Anisakis and anisakiasis

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It seems that we are facing a new disease, anisakiasis. Anisakiasis is a public health problem, which incidence has increased recently. Humans are accidental hosts that become affected via the ingestion of anisakis larvae present in raw or undercooked fish and seafood. Preventive measures are essential to control the disease.

What is anisakis?

Anisakiasis is a parasitic disease caused by anisakis nematodes (free-living, non-segmented, cylindrical worms) that can invade the stomach wall or intestine of humans. The transmission of this disease occurs when infective larvae are ingested from fish or squid that humans eat raw or undercooked. In some cases, this infection is treated by removal of the larvae via endoscopy or surgery. The best ways to prevent this disease is to avoid eating raw or undercooked fish or squid.
How does one become infected?
When certain infected marine mammals (such as whales or sea lions) defecate into the sea, eggs are released and become infective larvae while in the water. These larvae are ingested by crustaceans, which are then eaten by fish or squid. When humans eat raw or undercooked infected fish or squid, they ingest nematode larvae. Once inside the human body, the larvae can invade the gastrointestinal tract. Eventually, the parasite dies and produces an inflamed mass in the esophagus, stomach or intestine.

Some raw or practically raw fish preparations that have to be frozen before consumption in order to prevent anisakis. 

•    Anchovies in vinegar and other soused fish.         
•    Sashimi, sushi, carpaccio and other specialties based on raw fish.    
•    Marinated fish, for example, ceviche.  
•    Fish roe only if raw or practically raw. 
•    Herring and other raw fish prepared in brine.         
•    Smoked fish of the following species: herring, mackerel, sprat and salmon (wild) from the Atlantic or the Pacific.        
Products that do not cause the disease even if they are consumed raw without prior freezing
•    Oysters, mussels, clams, and other bivalve mollusks.                
•    Fish habituating continental waters (such as rivers, lakes and reservoirs) and freshwater fish farms. This is the case of such fish as trout and carp.
•    Semi-preserves, such as anchovies (in metal cans or glass jars or in other packaging). 
•    Salt-dried fish, such as cod and salted tuna fish.   

What are the signs and symptoms?

Some people experience a tingling sensation after or while eating raw or undercooked fish or squid. This is actually the worm moving in the mouth or throat. These people can often extract the worm manually from their mouth or cough up the worm and prevent infection. Also, some people experience vomiting as a symptom and this can often expel the worm from the body.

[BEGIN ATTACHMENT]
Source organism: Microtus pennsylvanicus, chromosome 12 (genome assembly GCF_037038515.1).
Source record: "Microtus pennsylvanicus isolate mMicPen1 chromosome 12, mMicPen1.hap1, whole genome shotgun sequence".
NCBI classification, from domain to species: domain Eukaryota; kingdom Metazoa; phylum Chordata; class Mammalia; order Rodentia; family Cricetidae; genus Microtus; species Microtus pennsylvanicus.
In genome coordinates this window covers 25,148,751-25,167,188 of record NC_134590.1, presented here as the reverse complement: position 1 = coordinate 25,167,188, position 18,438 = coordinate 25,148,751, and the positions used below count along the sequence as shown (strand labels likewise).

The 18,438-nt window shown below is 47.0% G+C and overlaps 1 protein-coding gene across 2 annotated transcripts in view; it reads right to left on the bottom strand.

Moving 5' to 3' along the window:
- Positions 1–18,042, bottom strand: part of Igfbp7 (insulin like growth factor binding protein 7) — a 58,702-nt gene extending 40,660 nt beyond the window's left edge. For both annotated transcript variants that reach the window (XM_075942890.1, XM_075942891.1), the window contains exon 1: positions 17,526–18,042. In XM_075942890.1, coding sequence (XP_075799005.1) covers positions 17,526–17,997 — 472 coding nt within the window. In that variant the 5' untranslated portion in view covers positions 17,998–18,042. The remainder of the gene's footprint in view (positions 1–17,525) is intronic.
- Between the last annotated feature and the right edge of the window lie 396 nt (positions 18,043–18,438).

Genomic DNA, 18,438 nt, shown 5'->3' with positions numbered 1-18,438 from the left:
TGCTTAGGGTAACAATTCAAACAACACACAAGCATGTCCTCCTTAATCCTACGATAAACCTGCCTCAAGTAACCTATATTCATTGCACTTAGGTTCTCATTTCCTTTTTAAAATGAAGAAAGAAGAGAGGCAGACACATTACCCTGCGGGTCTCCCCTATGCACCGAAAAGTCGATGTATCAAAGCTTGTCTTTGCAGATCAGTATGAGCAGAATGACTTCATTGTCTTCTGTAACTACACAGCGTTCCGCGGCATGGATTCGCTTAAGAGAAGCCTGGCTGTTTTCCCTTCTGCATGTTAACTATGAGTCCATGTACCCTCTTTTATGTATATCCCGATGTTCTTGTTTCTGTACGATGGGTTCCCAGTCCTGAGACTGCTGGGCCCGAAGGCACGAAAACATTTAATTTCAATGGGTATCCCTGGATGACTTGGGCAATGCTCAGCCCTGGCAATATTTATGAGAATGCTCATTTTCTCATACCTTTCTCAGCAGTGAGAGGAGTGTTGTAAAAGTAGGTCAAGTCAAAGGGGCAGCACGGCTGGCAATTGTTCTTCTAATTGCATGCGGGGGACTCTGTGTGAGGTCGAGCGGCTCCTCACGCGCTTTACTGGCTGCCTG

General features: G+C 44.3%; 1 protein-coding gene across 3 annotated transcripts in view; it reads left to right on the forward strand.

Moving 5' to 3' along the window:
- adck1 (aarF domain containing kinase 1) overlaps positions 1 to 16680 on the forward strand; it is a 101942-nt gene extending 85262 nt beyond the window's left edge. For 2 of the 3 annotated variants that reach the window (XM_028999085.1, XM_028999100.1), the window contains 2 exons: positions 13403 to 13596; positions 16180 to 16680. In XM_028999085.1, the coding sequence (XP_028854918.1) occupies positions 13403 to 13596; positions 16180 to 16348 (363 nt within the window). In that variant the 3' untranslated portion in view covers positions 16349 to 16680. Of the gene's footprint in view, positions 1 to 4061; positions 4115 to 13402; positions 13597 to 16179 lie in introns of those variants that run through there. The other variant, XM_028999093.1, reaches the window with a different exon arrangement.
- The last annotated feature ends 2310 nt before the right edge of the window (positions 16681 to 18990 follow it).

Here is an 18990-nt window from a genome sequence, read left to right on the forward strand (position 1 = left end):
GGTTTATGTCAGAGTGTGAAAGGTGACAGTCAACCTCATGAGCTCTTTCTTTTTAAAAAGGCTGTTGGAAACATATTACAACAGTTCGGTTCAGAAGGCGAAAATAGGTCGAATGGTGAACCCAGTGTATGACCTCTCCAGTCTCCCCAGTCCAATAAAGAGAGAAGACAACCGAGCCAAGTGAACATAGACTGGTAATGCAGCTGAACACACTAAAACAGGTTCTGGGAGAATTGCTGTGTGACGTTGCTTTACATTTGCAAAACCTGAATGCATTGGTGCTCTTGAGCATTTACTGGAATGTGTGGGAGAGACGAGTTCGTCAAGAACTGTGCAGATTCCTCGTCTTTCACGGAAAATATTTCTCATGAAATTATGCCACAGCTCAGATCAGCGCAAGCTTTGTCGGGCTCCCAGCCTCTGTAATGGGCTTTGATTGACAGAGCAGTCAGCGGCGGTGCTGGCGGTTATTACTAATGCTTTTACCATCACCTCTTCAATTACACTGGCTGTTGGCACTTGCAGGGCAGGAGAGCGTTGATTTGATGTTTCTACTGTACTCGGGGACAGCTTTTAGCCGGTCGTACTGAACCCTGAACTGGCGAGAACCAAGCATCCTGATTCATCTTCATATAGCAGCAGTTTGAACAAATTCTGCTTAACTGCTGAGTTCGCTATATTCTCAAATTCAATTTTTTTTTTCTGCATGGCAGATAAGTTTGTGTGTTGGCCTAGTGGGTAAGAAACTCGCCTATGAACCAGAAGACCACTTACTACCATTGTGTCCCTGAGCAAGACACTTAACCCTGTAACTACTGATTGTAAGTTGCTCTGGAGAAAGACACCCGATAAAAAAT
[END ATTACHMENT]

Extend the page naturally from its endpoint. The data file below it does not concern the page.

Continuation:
The signs and symptoms of anisakiasis are abdominal pain, nausea, vomiting, abdominal distention, diarrhea, blood and mucus in stool, and mild fever. Allergic reactions with rash and itching, and infrequently, anaphylaxis, can also occur.

How can we prevent anisakiasis?

The FDA recommends the following for seafood preparation or storage to kill parasites.
•    Cooking (Seafood in General)
o    Cook seafood adequately (to an internal temperature of at least 145° F [~63° C]).
•    Freezing (Fish) 
o    At -4°F (-20°C) or below for 7 days (total time), or
o    At -31°F (-35°C) or below until solid, and storing at -31°F (-35°C) or below for 15 hours, or
o    At -31°F (-35°C) or below until solid and storing at -4°F (-20°C) or below for 24 hours.

Preventing infection in humans
•    Avoid eating raw fish dishes. When cooking fish, cook for a minimum of five minutes at 60 degrees Celsius or a shorter time at higher temperatures.
•    Buy fish clean and gutted. If it is not gutted, do so yourself as soon as possible.  
•    It is preferable to use farmed fish for raw dishes as these fish appear to be virtually free of infection.
•    Traditional cooking of fish (boiled, fried, baked or grilled) eliminates the parasite.
•    These traditional methods of preparing fish allow the entire piece to be cooked at a temperature of 60ºC, which guarantees total safety.
•    If you eat raw or practically raw fish, freezing it before consumption is the most effective procedure to kill the parasite. If fish is to be eaten raw, it should preferably be frozen at -30 degrees Celsius.
•    Marinating or smoking the fish will not necessarily kill anisakis.
•    It must be frozen at a temperature of – 20º C or less for at least 24 hours.
•    Refrigerators with fewer than 3 stars (***) do not reach the desired temperature to carry out this procedure.      
•    Home refrigerators having 3 stars (***) or more require more time to reach this temperature than an industrial refrigerator, therefore you are recommended to freeze fish at a temperature of – 20º C or less over a period of 7 days. 

Which are the countries where anisakiasis cases are more common?
Anisakiasis is most commonly found in areas where eating raw fish is popular. These are the countries where anisakiasis cases are more common: Japan (for the consumption of raw fish which has not been frozen previously, such as sashimi or sushi), South American areas where “ceviche” is popular, Scandinavia (because of parasites in cod) and in The Netherlands (by eating herring in poor condition).  Spain appears also to have the highest reported incidence in Europe and marinated anchovies are recognized as the main food vehicle.

Read 5077 times Last modified on Thursday, 08 February 2018 13:57

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